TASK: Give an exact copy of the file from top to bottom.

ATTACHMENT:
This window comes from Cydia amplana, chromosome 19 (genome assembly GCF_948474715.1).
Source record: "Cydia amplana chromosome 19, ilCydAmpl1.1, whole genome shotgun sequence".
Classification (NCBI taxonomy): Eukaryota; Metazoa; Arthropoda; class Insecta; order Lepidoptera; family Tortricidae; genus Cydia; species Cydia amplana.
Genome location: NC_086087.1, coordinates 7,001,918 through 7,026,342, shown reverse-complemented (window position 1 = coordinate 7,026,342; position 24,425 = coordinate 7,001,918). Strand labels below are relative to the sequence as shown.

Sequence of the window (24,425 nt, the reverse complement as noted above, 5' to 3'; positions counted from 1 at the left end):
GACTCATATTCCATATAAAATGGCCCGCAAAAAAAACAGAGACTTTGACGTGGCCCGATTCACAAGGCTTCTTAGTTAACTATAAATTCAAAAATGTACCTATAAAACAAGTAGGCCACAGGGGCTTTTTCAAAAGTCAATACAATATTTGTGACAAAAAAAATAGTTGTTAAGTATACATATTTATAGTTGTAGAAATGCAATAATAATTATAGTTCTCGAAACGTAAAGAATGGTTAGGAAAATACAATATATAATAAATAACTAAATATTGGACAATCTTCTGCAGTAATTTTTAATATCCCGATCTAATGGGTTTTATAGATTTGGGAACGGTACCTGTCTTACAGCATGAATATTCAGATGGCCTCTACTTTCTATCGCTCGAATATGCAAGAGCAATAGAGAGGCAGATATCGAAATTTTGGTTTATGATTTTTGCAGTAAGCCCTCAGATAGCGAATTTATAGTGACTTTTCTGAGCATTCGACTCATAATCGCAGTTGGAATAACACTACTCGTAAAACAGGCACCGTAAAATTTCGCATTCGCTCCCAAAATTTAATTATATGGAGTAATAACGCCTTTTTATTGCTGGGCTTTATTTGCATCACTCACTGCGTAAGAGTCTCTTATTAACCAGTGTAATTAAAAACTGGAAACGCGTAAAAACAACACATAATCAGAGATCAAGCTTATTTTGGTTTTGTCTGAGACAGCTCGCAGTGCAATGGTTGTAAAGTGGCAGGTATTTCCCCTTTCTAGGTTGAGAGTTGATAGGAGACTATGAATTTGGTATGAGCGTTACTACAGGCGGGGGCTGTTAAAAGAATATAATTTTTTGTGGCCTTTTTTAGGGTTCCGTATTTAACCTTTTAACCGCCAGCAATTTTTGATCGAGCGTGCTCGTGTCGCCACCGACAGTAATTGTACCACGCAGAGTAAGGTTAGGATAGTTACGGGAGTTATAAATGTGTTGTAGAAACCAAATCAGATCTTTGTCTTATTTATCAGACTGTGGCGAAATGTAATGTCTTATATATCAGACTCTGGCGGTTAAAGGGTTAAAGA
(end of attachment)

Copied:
This window comes from Cydia amplana, chromosome 19 (genome assembly GCF_948474715.1).
Source record: "Cydia amplana chromosome 19, ilCydAmpl1.1, whole genome shotgun sequence".
Classification (NCBI taxonomy): Eukaryota; Metazoa; Arthropoda; class Insecta; order Lepidoptera; family Tortricidae; genus Cydia; species Cydia amplana.
Genome location: NC_086087.1, coordinates 7,001,918 through 7,026,342, shown reverse-complemented (window position 1 = coordinate 7,026,342; position 24,425 = coordinate 7,001,918). Strand labels below are relative to the sequence as shown.

Sequence of the window (24,425 nt, the reverse complement as noted above, 5' to 3'; positions counted from 1 at the left end):
GACTCATATTCCATATAAAATGGCCCGCAAAAAAAACAGAGACTTTGACGTGGCCCGATTCACAAGGCTTCTTAGTTAACTATAAATTCAAAAATGTACCTATAAAACAAGTAGGCCACAGGGGCTTTTTCAAAAGTCAATACAATATTTGTGACAAAAAAAATAGTTGTTAAGTATACATATTTATAGTTGTAGAAATGCAATAATAATTATAGTTCTCGAAACGTAAAGAATGGTTAGGAAAATACAATATATAATAAATAACTAAATATTGGACAATCTTCTGCAGTAATTTTTAATATCCCGATCTAATGGGTTTTATAGATTTGGGAACGGTACCTGTCTTACAGCATGAATATTCAGATGGCCTCTACTTTCTATCGCTCGAATATGCAAGAGCAATAGAGAGGCAGATATCGAAATTTTGGTTTATGATTTTTGCAGTAAGCCCTCAGATAGCGAATTTATAGTGACTTTTCTGAGCATTCGACTCATAATCGCAGTTGGAATAACACTACTCGTAAAACAGGCACCGTAAAATTTCGCATTCGCTCCCAAAATTTAATTATATGGAGTAATAACGCCTTTTTATTGCTGGGCTTTATTTGCATCACTCACTGCGTAAGAGTCTCTTATTAACCAGTGTAATTAAAAACTGGAAACGCGTAAAAACAACACATAATCAGAGATCAAGCTTATTTTGGTTTTGTCTGAGACAGCTCGCAGTGCAATGGTTGTAAAGTGGCAGGTATTTCCCCTTTCTAGGTTGAGAGTTGATAGGAGACTATGAATTTGGTATGAGCGTTACTACAGGCGGGGGCTGTTAAAAGAATATAATTTTTTGTGGCCTTTTTTAGGGTTCCGTATTTAACCTTTTAACCGCCAGCAATTTTTGATCGAGCGTGCTCGTGTCGCCACCGACAGTAATTGTACCACGCAGAGTAAGGTTAGGATAGTTACGGGAGTTATAAATGTGTTGTAGAAACCAAATCAGATCTTTGTCTTATTTATCAGACTGTGGCGAAATGTAATGTCTTATATATCAGACTCTGGCGGTTAAAGGGTTAAAGA